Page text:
Gwaharddd dy wyr, os da gennyt!
Call off your men, if you please! (BR)

Och arglwydd, dy nawdd! A thi a geffi a fynnych.
Alas, lord, mercy! And you shall have what you wish. (GE)

Ti a geffi nawdd.
You will get mercy (literally "protection"). (GE)

Arho, mi a diosglaf yr arfeu.
Stay, I will take off the armor. (PE)

Briwedig wyf.
I am bruised. (PPD)

Enain ysydd raid imi.
I need a bath. (PPD)

Lesson Three: Interjections and General Questions

Interjections

Some of these are fairly content-free, swear-to-God types of phrases. Characters are constantly prefacing statements with Yrof a Duw! for emphasis. [Note: The traditional translation of this phrase is "Between me and God!" which makes little sense to me. I have developed a theory that this phrase should actually be translated as "For my sake and Godís!", which theory I presented in a conference paper, and I have used that translation here.

Dioer.
God knows! (PPD)

Y rof i a Duw.
For my sake and Godís (PPD)

Oy a duw.
Oh God. (PPD)

I Duw y dygaf fy gnhyffes.
I make my confession to God. (I confess to God.) (PPD)

Diolwch y Duw.
Thanks to God. (PPD)

Oi a fab Duw.
Oh, Son of God. (BFL)

Dial Duw arnaf.
God's vengeance on me. (PPD)

Duw a dalho it dy gydymdeithas.
God will repay you for your friendship. (PPD)

Duw a dalho it dy ymgeledd.
God repay you for your loving care. (MFM)

Duw a fo nerth it.
May God be your strength. (PPD)

And a few that don't take the name of God in vain ....

Yn llawen.
Gladly. (PPD)

Na chapla di fyfi.
Don't blame me. (PPD)

Llawer damwein a digawn bod.
Many a chance may yet befall. (PPD)

Diryfedd oedd hynny.
That wasn't strange. (PPD)

Meuyl im.
Shame upon me. (PPD)

Gwae fi o'm ganedigaeth.
Woe that I was born. (BFL)

Mefyl ar fy maryf i.
Shame on my beard. (BFL)

General Questions

Many of these questions may be used rhetorically.

Paham?
Why? (PPD)

Pa ystyr yw hynny?
What does that mean? (MFM)

Ae diogel hynny?
Is that certain? (MFM)

Beth ysydd yma?
What is this/here? (PPD)

Beth ysydd yna?
What is that/there?

Beth yw hynn?
What is this?

Beth yw hynny?
What is that? (BFL)

Beth a ellir wrth hynny?
What can be done in the matter? (PPD)

Pa gyfranc fu hynny?
What tale was that? (What was the story behind that?) (PPD)

Beth a wnant wy yna?
What are they doing there? (BFL)

Beth dybygi di yw hynny?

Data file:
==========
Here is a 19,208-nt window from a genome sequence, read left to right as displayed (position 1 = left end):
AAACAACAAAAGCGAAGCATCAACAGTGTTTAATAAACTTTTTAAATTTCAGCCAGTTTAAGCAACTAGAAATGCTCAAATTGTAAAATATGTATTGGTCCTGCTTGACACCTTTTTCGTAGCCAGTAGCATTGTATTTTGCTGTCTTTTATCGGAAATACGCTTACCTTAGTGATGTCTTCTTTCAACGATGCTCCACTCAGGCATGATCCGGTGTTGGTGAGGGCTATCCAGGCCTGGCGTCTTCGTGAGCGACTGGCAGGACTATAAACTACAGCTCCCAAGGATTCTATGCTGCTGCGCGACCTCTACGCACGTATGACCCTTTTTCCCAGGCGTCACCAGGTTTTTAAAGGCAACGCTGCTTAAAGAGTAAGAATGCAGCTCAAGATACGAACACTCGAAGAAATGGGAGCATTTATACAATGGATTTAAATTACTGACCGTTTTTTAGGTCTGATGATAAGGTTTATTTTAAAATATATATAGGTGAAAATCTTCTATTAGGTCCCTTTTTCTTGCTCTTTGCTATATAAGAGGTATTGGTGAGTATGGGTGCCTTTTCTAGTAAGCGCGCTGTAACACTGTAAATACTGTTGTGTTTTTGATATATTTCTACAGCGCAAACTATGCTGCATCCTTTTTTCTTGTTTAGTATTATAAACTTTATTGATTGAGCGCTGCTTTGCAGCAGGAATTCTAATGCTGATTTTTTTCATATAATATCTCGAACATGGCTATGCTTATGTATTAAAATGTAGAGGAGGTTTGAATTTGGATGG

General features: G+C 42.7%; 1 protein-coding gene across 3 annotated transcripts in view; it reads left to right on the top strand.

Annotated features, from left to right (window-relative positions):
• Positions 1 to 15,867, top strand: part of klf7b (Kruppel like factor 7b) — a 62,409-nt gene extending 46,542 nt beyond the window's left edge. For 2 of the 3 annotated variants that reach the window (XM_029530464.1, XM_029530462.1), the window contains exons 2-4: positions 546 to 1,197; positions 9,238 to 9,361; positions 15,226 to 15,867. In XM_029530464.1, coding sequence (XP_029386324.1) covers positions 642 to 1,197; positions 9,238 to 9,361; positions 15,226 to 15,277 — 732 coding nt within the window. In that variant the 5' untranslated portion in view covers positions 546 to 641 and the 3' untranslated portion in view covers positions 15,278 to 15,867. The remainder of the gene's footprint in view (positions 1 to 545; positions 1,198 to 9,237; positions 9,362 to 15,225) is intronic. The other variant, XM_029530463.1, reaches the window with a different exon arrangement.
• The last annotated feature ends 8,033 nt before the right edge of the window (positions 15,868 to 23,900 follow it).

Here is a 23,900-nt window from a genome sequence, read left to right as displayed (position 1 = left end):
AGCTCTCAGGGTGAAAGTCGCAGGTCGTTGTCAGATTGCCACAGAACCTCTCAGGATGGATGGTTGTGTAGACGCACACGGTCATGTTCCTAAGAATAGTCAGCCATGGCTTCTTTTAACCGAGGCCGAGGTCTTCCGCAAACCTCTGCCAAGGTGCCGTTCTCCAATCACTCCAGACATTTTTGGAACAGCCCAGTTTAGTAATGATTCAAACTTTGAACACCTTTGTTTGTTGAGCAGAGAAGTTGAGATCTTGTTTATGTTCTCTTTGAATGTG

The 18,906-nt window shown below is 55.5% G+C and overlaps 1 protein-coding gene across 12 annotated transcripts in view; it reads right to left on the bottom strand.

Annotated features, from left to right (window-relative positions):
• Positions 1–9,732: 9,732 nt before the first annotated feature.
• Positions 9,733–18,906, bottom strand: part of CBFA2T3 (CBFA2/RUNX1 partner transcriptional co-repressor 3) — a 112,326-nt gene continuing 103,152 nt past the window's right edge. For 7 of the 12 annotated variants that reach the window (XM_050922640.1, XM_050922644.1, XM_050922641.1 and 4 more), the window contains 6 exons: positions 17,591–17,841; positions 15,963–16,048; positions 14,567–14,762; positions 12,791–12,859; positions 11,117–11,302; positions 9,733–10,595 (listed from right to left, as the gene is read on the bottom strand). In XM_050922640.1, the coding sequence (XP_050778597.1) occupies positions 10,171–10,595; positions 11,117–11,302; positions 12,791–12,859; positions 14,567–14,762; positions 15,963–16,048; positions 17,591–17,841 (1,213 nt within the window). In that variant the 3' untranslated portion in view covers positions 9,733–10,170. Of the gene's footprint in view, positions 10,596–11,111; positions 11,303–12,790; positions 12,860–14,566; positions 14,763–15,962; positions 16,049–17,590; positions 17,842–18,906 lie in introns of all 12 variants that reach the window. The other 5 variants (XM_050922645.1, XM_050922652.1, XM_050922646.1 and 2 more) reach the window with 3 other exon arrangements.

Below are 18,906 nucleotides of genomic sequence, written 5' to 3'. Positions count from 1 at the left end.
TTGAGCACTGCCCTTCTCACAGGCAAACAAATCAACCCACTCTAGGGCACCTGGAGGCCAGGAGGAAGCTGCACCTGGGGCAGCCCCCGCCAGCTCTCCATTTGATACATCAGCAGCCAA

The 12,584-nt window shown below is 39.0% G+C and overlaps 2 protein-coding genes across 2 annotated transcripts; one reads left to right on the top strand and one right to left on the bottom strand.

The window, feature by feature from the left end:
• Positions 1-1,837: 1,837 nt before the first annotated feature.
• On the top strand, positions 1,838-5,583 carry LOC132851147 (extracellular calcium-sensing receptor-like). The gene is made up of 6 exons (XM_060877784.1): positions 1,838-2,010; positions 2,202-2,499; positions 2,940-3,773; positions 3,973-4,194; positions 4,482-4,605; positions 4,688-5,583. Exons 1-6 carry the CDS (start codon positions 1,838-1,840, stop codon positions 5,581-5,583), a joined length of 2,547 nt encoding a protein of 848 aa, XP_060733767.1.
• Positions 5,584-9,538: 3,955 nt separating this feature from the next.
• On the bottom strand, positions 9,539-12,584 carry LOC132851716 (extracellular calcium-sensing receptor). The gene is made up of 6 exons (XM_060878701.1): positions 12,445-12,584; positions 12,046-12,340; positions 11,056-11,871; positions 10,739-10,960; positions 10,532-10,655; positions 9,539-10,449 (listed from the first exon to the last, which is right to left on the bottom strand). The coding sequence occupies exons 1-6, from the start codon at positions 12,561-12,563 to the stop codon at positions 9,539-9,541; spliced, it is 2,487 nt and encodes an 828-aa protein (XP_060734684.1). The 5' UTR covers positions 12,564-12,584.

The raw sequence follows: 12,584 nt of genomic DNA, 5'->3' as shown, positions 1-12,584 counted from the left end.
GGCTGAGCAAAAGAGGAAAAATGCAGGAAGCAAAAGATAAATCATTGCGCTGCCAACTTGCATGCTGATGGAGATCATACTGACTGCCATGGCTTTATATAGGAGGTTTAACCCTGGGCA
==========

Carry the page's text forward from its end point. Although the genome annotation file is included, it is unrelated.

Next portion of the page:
What do you suppose that is? (BFL)

Beth ysydd yn y boly hwnn?
What is in this bag? (BFL)

Beth ysydd yn a cawl hwn?
What is in this stew?

Beth ysydd yn y diod hon?
What is in this drink?

Pwy biewynt wy?
Whose are they? (MFM)

Pwy bieu hynn?
Whose is this?

A oes gennwch chwi chwedleu?
Do you (pl.) have news? (BFL)

A chwedleu genhwch?
Do you (pl.) have news? (BFL)

Mae genhym ni chwedleu ryfedd.
We have strange news. (BFL)

A welewch chwi ddim namyn hynny?
And did you see anything besides that? (BFL)

And General Answers

Llyma oll.
Here is the whole (of it). (PPD)

Llyma fy atteb i iti.
Behold my answer to you. (PPD) [A preface to a longer tale.]

Mynagaf.
I will tell (you). (PPD)

Ie, mi a dybygaf.
Yes, I suppose so. (BFL)

Llyna beth eres.
That is something marvellous. (BFL)

Mi a baraf.
I will arrange [it]. (PPD)

Minheu a baraf.
I myself will arrange [it]. (MFM)

Minnheu a wnaf hynny yn llawen.
I will do that gladly. (PPD)

Nag ef.
Not so. (PPD)

Naddo.
No. (only for past tense questions)

Na wn.
I don't know. (GE)

More Specific Questions and Answers

Pa achaws na ddywedy di wrthyf i?
Why aren't you speaking to me? (PPD)

(Possibly because you're asking the question in Welsh!)

Ae felly y mynnu di, arglwyd?
Is that your wish, lord? (PPD)

Ae cyscu yd wyt ti?
Are you asleep? (PPD)

(I take no responsibility for the result if you actually use this.)

Nac ef, mi a gyskeis, a phan doethost ti i mewn mi a deffroeis.
Not so, I was asleep, but when you came in I awoke. (PPD)

A was, pa deryw iti?
Lad, what happened to you? (What's wrong?) (MFM)

Paham? Beth a weli di arnaf i?
Why? What do you see on me? (What seems wrong?) (MFM)

Meddylio yd wyf.
I am thinking. (MFM)

Mi a wn dy feddwl di.
I know your thought. (I know what you're thinking.) (MFM)

Exasperation

Taw, enaid, a'th ucheneidaw.
Be silent, friend, with your sighing. (MFM)

Nyt o hynny y gorfyddir.
It may not be overcome that way. (That won't do any good.) (MFM)

Mi a dynghaf dynghed iddaw.
I will swear a destiny/curse on him. (MFM)

Aed a'i mynho, nyd af i.
Let him go who will, I will not go. (PPD)

Bibliography

Abbreviations

PPD = Pwyll Pendefig Dyfed

BFL = Branwen ferch Llyr

MFL = Manawydan fab Llyr

MFM = Math fab Mathonwy

BR = Breuddwyd Rhonabwy

CO = Culhwch ac Olwen

GE = Gereint fab Erbin

PE = Peredur fab Efrog

Texts

Bromwich, Rachel & Evans, D. Simon. Culhwch ac Olwen. Caerdydd: Gwasg Prifysgol Cymru, 1988.

Evans, J. Gwenogvryn ed. Llyfr Gwyn Rhydderch. Caerdydd: Gwasg Prifysgol Cymru, 1973.

Jones, Gwyn and Jones, Thomas. The Mabinogion. London: J.M. Dent & Sons Ltd., 1974. ISBN 0-460-11097-7 "MJ"

Richards, Melville. Breudwyt Ronabwy. Caerdydd: Gwasg Prifysgol Cymru, 1980. ISBN 0-7083-0270-X

Thomson, Derick S. Branwen uerch Lyr. Dublin: The Dublin Institute for Advance Studies, 1961.

Thomson, R. L. Pwyll Pendeuic Dyuet. Dublin: The Dublin Institute for Advanced Studies, 1957.

Williams, Ifor. Pedeir Keinc y Mabinogi. Caerdydd: Gwasg Prifysgol Cymru (University of Wales Press), 1982.